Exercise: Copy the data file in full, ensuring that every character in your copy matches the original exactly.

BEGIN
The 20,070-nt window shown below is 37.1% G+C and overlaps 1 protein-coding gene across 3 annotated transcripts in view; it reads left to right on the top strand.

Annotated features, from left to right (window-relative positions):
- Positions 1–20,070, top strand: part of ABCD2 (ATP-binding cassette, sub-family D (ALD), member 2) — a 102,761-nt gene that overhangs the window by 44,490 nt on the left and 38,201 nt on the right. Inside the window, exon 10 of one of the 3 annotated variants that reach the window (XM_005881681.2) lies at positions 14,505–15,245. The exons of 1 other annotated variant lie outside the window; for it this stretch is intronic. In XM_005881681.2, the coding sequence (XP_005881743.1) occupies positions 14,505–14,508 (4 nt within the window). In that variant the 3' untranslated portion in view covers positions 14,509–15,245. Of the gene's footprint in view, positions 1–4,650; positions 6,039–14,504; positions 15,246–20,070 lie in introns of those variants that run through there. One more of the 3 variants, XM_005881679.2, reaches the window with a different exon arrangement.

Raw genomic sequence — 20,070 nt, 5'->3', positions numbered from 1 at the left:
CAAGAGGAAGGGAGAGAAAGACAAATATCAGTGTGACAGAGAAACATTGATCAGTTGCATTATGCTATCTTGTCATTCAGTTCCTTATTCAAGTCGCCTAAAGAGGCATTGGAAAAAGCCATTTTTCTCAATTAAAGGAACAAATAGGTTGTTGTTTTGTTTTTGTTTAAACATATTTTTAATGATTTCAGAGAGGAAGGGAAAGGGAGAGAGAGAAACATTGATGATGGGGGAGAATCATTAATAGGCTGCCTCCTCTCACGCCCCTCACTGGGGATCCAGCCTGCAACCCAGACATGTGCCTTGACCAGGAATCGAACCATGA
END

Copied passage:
The 20,070-nt window shown below is 37.1% G+C and overlaps 1 protein-coding gene across 3 annotated transcripts in view; it reads left to right on the top strand.

Annotated features, from left to right (window-relative positions):
- Positions 1–20,070, top strand: part of ABCD2 (ATP-binding cassette, sub-family D (ALD), member 2) — a 102,761-nt gene that overhangs the window by 44,490 nt on the left and 38,201 nt on the right. Inside the window, exon 10 of one of the 3 annotated variants that reach the window (XM_005881681.2) lies at positions 14,505–15,245. The exons of 1 other annotated variant lie outside the window; for it this stretch is intronic. In XM_005881681.2, the coding sequence (XP_005881743.1) occupies positions 14,505–14,508 (4 nt within the window). In that variant the 3' untranslated portion in view covers positions 14,509–15,245. Of the gene's footprint in view, positions 1–4,650; positions 6,039–14,504; positions 15,246–20,070 lie in introns of those variants that run through there. One more of the 3 variants, XM_005881679.2, reaches the window with a different exon arrangement.

Raw genomic sequence — 20,070 nt, 5'->3', positions numbered from 1 at the left:
CAAGAGGAAGGGAGAGAAAGACAAATATCAGTGTGACAGAGAAACATTGATCAGTTGCATTATGCTATCTTGTCATTCAGTTCCTTATTCAAGTCGCCTAAAGAGGCATTGGAAAAAGCCATTTTTCTCAATTAAAGGAACAAATAGGTTGTTGTTTTGTTTTTGTTTAAACATATTTTTAATGATTTCAGAGAGGAAGGGAAAGGGAGAGAGAGAAACATTGATGATGGGGGAGAATCATTAATAGGCTGCCTCCTCTCACGCCCCTCACTGGGGATCCAGCCTGCAACCCAGACATGTGCCTTGACCAGGAATCGAACCATGA